Then along comes yet a new study slamming the supplement. The L.A. Times did a nice write-up here.
Below are the three most interesting things about the study, in my opinion. But first the study, in bare bones form, looked like this:
The 201 subjects were 35 to 65 years old and complained of knee pain. For six months, about half of them consumed a daily lemonade drink that contained glucosamine hydrochloride (which the study’s lead author notes doesn’t differ pharmacologically from the more common glucosamine sulfate). The others drank the lemonade but without the added glucosamine.
Drinking glucosamine-laced lemonade “failed to prevent deterioration of knee cartilage, reduce bone bruises or ease knee pain.”
Now on to my personal “three most interesting things.”
#1 "Roughly 10% of the U.S. population uses the supplement, study authors said."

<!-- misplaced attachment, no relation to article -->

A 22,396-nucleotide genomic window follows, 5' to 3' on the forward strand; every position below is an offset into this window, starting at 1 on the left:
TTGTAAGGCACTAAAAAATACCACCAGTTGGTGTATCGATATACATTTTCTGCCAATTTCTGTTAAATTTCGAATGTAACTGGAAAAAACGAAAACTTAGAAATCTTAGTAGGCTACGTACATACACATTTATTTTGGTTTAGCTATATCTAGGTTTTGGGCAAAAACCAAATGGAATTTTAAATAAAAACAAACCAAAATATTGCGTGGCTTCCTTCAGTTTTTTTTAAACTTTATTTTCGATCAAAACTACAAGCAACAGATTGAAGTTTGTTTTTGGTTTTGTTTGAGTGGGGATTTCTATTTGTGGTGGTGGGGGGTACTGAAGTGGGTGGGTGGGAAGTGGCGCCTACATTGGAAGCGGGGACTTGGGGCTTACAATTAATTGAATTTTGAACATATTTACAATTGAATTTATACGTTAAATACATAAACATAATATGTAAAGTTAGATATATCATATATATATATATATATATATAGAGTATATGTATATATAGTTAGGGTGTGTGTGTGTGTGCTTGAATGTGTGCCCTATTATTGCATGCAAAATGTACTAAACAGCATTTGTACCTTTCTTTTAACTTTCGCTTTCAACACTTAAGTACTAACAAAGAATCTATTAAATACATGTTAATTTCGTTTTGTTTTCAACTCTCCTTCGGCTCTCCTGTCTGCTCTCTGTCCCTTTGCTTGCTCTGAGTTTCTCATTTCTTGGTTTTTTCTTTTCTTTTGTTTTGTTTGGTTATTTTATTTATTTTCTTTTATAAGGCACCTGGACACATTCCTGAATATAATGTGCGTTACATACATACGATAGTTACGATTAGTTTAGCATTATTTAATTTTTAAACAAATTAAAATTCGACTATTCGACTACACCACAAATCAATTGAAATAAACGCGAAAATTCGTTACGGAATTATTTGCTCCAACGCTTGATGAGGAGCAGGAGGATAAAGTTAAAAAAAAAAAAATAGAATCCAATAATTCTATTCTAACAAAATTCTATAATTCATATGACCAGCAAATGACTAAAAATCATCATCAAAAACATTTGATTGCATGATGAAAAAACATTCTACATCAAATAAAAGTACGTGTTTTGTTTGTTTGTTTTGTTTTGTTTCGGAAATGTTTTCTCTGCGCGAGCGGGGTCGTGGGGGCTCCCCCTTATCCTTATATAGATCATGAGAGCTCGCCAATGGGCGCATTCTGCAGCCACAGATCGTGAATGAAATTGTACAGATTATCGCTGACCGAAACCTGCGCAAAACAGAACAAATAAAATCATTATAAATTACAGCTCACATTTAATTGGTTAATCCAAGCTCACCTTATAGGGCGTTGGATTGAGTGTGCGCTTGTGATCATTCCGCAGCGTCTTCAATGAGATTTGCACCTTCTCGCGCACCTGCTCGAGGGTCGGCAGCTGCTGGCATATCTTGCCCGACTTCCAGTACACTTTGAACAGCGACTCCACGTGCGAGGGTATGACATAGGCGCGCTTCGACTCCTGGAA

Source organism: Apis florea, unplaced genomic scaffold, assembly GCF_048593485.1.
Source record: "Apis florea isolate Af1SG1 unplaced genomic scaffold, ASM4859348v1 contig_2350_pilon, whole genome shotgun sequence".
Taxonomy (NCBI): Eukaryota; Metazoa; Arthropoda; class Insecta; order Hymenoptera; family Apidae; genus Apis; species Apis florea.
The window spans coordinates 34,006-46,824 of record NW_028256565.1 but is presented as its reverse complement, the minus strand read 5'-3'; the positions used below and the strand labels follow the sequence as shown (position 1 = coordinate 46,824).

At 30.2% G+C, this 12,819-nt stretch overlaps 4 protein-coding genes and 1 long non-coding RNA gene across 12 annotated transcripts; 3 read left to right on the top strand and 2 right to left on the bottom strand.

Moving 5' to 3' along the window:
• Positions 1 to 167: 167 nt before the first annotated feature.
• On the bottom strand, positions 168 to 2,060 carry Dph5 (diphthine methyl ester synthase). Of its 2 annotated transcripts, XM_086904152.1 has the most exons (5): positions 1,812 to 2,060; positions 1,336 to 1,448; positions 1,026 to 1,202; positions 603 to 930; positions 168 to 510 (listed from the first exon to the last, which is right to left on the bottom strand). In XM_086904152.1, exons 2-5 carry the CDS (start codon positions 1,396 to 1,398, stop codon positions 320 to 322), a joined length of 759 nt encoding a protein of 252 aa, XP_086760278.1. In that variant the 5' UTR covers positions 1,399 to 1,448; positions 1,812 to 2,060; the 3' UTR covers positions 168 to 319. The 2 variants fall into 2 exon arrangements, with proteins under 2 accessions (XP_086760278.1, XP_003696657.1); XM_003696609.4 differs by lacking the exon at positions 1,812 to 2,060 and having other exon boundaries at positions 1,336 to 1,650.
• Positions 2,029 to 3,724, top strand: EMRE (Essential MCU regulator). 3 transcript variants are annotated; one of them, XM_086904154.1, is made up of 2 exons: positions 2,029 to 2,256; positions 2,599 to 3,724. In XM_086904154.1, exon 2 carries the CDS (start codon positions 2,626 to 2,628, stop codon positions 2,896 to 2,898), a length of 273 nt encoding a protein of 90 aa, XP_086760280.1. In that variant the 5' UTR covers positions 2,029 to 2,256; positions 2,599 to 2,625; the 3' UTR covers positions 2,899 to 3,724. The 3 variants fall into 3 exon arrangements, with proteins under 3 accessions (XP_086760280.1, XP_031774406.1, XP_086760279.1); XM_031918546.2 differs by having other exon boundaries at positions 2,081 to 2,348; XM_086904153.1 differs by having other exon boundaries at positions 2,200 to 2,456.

Did not see that one coming. The U.S. population is, what, 310 million? So about 31 million people take glucosamine.
Hey, that gives me an idea. :) This is directed to those 31 million people spending $10 monthly on glucosamine pills:
You all need to buy this book, Saving My Knees (link on upper right). It will tell you why you shouldn’t bother taking glucosamine. You’ll recoup the cost of the book in one month and have a net savings of $110 the first year (and I’ll finally be a multi-millionaire, cough, cough).
#2 "The urine was tested for levels of C-terminal cross-linking telopeptide of type II collagen (CTX-II), a molecular marker for cartilage tissue degradation."
This is the first glucosamine study I’m aware of that analyzed urine samples to look at whether cartilage rates of deterioration had slowed. Why does that matter?
Well, it shows that attempts to ascertain whether glucosamine has any salutary effect are getting more sophisticated. And, whatever they look at, they’re still not finding a benefit.
#3 "Study authors said theirs was the first to use MRIs to evaluate glucosamine's effects on cartilage and bone marrow lesions."
So this study is the first, the authors claim, to use MRIs to peek directly at the condition of the cartilage and bone. And, using this more advanced technology, researchers still found no glucosamine-related improvement.